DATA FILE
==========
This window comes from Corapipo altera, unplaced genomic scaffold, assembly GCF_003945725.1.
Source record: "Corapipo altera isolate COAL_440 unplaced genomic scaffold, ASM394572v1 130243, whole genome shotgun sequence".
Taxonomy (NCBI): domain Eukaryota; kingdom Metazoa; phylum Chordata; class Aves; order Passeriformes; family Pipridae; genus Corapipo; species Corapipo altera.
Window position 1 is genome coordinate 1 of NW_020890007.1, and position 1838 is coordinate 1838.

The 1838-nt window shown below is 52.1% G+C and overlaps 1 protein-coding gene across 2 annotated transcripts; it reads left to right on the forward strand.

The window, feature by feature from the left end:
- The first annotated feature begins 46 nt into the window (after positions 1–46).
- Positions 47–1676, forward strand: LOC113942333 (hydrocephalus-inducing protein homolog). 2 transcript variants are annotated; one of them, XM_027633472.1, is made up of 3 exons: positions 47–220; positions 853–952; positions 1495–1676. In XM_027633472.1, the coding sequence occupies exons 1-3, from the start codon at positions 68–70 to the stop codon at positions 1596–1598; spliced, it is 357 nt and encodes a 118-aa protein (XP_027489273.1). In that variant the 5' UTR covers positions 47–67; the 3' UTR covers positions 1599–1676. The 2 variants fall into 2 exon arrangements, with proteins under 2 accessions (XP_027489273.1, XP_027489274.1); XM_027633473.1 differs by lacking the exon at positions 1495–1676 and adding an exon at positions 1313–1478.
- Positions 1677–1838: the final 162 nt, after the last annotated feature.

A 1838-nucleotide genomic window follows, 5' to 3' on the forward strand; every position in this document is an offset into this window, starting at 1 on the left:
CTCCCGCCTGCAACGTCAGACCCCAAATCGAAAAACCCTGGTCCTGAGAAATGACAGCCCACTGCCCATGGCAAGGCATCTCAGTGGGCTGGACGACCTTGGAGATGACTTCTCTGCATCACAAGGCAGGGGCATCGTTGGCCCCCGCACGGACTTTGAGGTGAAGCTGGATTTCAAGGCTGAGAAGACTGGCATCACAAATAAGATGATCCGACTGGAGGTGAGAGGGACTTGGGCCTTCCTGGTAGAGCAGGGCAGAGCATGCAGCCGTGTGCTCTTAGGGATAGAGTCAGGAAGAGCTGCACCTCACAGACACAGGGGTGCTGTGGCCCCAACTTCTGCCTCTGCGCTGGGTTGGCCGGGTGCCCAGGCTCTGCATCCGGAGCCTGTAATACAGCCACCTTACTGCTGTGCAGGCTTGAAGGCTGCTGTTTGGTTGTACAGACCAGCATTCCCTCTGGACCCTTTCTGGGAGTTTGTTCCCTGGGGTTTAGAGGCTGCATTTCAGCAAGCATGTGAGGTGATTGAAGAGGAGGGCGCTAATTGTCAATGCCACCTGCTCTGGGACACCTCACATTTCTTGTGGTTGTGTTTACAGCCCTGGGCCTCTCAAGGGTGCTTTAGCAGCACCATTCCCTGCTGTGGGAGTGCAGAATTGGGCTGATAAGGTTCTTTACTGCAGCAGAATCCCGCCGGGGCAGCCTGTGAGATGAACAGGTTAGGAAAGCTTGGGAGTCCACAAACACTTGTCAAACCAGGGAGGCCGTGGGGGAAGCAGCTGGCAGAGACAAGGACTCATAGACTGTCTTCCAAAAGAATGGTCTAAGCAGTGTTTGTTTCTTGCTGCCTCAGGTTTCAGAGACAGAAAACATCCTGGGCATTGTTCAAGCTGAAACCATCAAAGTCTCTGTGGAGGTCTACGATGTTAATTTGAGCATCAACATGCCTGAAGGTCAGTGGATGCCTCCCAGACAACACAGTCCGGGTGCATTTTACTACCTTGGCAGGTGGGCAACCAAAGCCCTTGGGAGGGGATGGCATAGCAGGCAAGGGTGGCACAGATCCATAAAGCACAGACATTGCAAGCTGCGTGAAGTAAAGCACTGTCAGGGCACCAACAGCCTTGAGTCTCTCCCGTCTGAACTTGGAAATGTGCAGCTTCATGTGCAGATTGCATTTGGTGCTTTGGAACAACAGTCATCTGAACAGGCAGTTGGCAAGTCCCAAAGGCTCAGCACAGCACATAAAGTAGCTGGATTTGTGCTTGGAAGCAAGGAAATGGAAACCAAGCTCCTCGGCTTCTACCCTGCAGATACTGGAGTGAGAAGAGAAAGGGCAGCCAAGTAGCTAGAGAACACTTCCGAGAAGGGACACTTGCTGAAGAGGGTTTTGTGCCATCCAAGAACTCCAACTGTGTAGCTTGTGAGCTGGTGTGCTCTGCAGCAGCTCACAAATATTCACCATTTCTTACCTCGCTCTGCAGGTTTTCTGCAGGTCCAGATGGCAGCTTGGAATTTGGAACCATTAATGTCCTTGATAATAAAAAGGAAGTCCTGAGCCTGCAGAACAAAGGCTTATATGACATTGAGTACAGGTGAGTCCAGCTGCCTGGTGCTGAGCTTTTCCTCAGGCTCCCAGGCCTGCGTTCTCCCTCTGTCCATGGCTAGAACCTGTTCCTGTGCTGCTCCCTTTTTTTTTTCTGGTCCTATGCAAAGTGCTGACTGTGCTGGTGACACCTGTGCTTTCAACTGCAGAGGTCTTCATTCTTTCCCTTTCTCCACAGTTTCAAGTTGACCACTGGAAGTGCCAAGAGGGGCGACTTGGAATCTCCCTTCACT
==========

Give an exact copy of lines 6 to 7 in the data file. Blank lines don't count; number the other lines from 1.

The window, feature by feature from the left end:
- The first annotated feature begins 46 nt into the window (after positions 1–46).